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Hogan people's celebration made for average citizen

Gov. Larry Hogan greets a support at event in Cambridge.
Gov. Larry Hogan greets a support at event in Cambridge.

They came by the hundreds, wearing jeans and baseball caps, and rocked to live country music as they partied with the new Republican governor they helped vote into office.

Dubbed the "people's celebration," the event Saturday night at Sailwinds Park in Cambridge was a more laid-back affair than the traditional inaugural ball held Wednesday for Gov. Larry Hogan.

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It was also a way for Hogan to show his appreciation for the Eastern Shore electorate, which provided some of the largest vote margins in his upset over Democrat Anthony Brown. Hogan became Maryland's 62nd governor and just the third Republican to hold that position in the last half-century.

Hogan has said that average people boosted him to victory, allowing him to carry 20 of the state's 23 counties and all its rural areas. The event was the first of the inaugural activities planned by the new governor, said Wendy Hershey, a member of his staff.

"This is something he wanted to do," she said. "He loves being with the people."

"We would not be in the position we are in without the people in this room," Hogan told the crowd. He added that they would have a friend and sympathetic ear in Annapolis, and said he had already acted to roll back regulations that would hurt farmers.

The $25-a-ticket event contrasted with the formal ball held at the Baltimore Convention Center on the day Hogan took office. People there wore tuxedos and gowns, paying $100 to enter. A 17-piece band played, and oversized globes and streamers the colors of Maryland's flag hung from the ceiling while people sipped wine and cocktails.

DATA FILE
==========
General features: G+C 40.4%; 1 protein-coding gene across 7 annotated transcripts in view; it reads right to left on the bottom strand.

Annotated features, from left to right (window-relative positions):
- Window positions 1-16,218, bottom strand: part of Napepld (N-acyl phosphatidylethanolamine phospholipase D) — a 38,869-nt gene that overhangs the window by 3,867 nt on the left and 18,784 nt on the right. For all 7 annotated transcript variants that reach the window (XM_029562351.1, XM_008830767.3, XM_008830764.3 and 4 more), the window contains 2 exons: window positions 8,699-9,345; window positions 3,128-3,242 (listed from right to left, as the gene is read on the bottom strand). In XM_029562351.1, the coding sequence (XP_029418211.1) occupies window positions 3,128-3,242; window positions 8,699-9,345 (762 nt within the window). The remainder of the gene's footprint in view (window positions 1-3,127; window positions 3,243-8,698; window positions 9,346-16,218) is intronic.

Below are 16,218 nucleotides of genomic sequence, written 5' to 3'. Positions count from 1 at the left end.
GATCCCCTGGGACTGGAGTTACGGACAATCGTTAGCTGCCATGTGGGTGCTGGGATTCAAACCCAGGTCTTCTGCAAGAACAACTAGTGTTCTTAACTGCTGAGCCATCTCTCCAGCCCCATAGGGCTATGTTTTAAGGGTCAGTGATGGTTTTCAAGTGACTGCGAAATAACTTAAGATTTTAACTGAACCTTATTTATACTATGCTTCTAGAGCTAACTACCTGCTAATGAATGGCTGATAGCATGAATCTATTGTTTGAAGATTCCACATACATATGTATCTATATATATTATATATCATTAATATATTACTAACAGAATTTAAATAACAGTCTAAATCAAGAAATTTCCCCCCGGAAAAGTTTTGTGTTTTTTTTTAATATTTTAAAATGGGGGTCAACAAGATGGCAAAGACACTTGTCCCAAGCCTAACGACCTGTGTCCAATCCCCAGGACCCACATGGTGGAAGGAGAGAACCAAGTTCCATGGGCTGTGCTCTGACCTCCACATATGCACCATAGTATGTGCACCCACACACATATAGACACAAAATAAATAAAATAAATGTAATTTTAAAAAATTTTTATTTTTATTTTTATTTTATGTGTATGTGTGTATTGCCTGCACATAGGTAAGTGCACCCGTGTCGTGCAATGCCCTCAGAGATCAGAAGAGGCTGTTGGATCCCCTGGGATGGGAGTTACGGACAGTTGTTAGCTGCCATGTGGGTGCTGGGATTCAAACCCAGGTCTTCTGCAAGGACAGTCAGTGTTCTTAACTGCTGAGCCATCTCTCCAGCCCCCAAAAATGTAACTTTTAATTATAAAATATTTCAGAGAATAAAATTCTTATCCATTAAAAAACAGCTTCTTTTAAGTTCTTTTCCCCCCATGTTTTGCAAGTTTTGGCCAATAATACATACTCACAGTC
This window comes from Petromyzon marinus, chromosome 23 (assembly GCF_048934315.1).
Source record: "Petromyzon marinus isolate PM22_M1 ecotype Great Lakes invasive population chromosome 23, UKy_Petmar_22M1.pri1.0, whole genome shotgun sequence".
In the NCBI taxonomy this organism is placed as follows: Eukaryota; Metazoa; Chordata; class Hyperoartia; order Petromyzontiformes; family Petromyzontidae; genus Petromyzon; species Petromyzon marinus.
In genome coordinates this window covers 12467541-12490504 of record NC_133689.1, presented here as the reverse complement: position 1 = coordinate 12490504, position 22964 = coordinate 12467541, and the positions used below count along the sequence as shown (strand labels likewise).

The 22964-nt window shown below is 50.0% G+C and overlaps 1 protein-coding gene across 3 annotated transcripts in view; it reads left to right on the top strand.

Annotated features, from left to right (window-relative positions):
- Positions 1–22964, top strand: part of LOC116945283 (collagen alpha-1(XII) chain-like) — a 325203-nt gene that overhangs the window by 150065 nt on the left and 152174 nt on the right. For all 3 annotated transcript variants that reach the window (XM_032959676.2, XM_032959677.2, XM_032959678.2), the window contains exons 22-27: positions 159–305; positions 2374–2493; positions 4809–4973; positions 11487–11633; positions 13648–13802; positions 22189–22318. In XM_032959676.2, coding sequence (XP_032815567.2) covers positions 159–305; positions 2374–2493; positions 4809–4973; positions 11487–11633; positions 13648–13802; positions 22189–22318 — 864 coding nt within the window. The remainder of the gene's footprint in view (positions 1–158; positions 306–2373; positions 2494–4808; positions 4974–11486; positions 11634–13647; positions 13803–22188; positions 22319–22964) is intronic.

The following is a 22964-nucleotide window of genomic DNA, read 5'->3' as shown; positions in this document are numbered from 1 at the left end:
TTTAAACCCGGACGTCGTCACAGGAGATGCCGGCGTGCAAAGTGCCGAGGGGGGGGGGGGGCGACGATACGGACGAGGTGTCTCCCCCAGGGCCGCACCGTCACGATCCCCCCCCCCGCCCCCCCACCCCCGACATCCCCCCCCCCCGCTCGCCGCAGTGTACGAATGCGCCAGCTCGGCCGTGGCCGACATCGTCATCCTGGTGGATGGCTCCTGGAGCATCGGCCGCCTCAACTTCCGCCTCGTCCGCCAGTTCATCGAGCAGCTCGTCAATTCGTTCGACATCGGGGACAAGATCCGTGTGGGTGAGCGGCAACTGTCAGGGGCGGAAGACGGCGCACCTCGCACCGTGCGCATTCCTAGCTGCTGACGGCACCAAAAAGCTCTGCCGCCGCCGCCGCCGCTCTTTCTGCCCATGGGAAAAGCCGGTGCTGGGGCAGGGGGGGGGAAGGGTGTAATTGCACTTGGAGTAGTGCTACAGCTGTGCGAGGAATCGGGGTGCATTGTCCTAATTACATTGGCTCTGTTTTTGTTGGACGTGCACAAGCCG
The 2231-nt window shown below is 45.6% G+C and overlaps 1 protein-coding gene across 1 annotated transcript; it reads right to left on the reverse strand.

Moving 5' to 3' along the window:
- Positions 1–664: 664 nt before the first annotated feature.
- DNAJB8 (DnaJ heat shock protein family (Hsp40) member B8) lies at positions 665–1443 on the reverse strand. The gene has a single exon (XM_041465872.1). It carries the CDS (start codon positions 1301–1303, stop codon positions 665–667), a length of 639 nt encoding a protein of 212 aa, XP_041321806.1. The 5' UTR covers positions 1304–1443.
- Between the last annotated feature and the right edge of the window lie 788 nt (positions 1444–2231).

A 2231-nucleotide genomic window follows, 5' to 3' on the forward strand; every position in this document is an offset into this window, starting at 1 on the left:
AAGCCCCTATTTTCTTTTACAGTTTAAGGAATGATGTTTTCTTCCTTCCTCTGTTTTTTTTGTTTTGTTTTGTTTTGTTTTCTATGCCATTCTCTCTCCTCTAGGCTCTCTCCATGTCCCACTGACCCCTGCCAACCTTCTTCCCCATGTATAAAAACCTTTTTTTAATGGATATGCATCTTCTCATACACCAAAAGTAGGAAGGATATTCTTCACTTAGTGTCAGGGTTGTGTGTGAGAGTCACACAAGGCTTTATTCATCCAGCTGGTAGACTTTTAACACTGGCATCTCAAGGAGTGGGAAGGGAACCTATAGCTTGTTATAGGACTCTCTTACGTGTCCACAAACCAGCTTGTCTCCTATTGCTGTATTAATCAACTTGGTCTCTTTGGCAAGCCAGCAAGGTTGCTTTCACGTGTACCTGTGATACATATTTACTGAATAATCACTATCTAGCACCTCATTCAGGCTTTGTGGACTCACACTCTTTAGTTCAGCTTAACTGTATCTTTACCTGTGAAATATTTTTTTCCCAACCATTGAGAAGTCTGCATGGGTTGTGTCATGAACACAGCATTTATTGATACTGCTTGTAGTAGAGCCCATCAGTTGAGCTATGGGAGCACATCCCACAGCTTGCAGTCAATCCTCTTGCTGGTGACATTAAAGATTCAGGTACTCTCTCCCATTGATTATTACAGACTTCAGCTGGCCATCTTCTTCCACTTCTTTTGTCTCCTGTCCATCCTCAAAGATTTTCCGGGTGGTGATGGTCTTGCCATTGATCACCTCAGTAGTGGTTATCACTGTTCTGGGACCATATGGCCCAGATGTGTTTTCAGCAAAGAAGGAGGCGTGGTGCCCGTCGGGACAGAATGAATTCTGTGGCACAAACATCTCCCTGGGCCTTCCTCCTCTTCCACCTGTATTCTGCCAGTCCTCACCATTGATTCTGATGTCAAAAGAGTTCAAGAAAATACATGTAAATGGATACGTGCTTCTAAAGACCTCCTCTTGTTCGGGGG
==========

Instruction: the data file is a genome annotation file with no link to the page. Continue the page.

At Sailwinds, the musicians performed in the 14,000-square-foot festival hall decorated with plastic tablecloths, balloonbouquets and a Maryland flag hanging from the back wall. People drank beer and ate shucked oysters in honor of Shore culture. A local restaurant, Smokehouse Grill of Kent Island, served up pit beef, potato salad, macaroni and cheese, and other down-home staples.

Two local bands, Speakers of the House and Sly 45, entertained the crowd with a song list that included selections from the Zac Brown Band, Hogan's favorite group.

Supporters surrounded the governor and applauded loudly when he entered. Some were dressed in suits while others wore more causal attire. Hogan's wife, Yumi, an artist and adjunct faculty member at the Maryland Institute College of Art, also attended, as did the couple's three daughters and other relatives.

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Sailwinds Park, which overlooks the Choptank River, was the site of Hogan's largest event during the campaign, a fundraiser with local farmers and watermen.

"He knows what they mean to this area," Hershey said.

Those attending the event said it showed Hogan cares about all Marylanders. They hoped it would usher in an era of inclusiveness to state politics.

"This shows how much he appreciates the people of the state — all those that voted for him," said Ashley Sherbert, 26, an environmental health specialist.

Her fiance, Gary Baxter, 25, said the event illustrated Hogan's down-to-earth side — a reason Baxter voted for him.

"He is like a common person," Baxter said. "He doesn't have that political aura."

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Joyce and Bob Kirkley said they hope that Hogan's win will mean a more fiscally responsible government and more inclusiveness.

"I think this an opportunity for a new start," said Joyce Kirkley, 81, who is retired from teaching and real estate. "I think he is a man of the people."

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